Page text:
I have the intention of attending the presidential inaugural parade on January 20, 2009 with a sign calling for the next president (whoever he is) to fulfill his oath of office to “preserve, protect and defend the Constitution of the United States.”
It’s a very simple plan to engage in free speech relevant to the day at hand at a public event in public space that has been declared to be open to the public, with 70% of the parade route along Pennsylvania Avenue reserved for the public.
And yet… it’s not that simple.
I’ve had odd experiences at protests in Washington DC in the past, including having a regular old posterboard sign taken away by security because it represented a “potential weapon.” So I called the National Park Service’s permit office at 1-202-619-7225 and asked the staff whether I would be allowed to attend the parade and stand along the route. The response was simple: “You would just show up,” I was told. That sounded great, but then I said that I would bring a sign. “How large a sign?,” I was asked. I suggested a 23×35 inch sign, to which I was told “You would need a permit.” How about an 11×17 sign, I said? Again, “You would need a permit.” I then said, what about an even smaller sign, just the size of a sheet of 8.5×11 paper? The answer was “for any type of sign, you need a permit, especially if you’re protesting.” These are all actual quotes; I wrote them down.
The bottom line: if I want to attend the inaugural parade and have a sign, I have to have a permit. So you do you, and you, and you, and you. We all need permits.
This isn’t a small task. To obtain a permit, one needs to complete and mail in an application. No electronic submission is available, and I was told that due to security screening, it could take “up to weeks for the application to actually be received by the National Park Service.” “Up to two weeks?” I responded. “That’s not too bad.” The clarification: “No, no, up to weeks. T-O ‘to,’ not ‘two.’ Many weeks. I can’t tell you how many. It could be a while.” How many weeks? 6 weeks? 8 weeks? That’s December, and as the very polite National Park Service staffer pointed out, receiving an application is just the beginning of the process, which then can involve some weeks of negotiations and conference calls to work out the details.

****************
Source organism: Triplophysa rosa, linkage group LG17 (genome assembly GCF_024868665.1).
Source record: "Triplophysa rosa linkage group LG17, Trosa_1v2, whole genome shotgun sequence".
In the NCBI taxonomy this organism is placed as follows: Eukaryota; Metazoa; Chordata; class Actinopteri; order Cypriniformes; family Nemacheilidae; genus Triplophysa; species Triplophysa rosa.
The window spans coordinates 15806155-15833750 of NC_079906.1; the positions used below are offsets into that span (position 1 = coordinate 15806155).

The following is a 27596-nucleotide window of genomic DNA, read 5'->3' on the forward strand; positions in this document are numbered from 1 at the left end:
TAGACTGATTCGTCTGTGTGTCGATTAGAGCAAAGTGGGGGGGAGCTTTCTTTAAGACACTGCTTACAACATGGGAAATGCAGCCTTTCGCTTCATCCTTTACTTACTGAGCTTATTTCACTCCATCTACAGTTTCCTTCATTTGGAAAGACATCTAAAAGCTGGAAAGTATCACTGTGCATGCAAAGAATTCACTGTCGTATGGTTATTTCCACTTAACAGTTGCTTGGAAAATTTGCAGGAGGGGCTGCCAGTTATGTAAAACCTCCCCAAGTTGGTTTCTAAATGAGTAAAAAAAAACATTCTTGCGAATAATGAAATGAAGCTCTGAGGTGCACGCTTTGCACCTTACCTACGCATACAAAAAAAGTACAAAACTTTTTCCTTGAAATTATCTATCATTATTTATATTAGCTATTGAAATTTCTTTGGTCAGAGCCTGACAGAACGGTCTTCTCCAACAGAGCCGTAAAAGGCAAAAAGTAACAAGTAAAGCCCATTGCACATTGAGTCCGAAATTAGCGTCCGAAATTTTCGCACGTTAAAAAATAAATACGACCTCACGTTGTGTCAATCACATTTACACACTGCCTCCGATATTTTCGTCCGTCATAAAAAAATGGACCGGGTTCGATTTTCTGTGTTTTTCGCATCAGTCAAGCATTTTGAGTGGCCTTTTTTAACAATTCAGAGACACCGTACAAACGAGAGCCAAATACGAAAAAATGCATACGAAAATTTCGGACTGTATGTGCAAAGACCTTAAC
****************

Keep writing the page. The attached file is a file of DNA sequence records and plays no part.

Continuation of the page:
The consequence of all this is that it has become a huge headache for any citizen to attend the presidential inaugural parade in Washington, DC and engage in an act of political free speech. The roadblocks erected by the National Park Service make it unlikely that an average citizen will be able to to successfully obtain a permit and engage in political demonstration at this event so central to our democracy.
That’s a problem.
[Update: I have since discovered that while sending a permit application to the National Park Service by mail detours the application into an anthrax-detecting facility for weeks, sending a permit application to the National Park Service by FedEx will get your application around the anthrax-detection facility and right into the hands of the NPS. That’s a $25 charge for “free” speech, but at least it will get your application there.]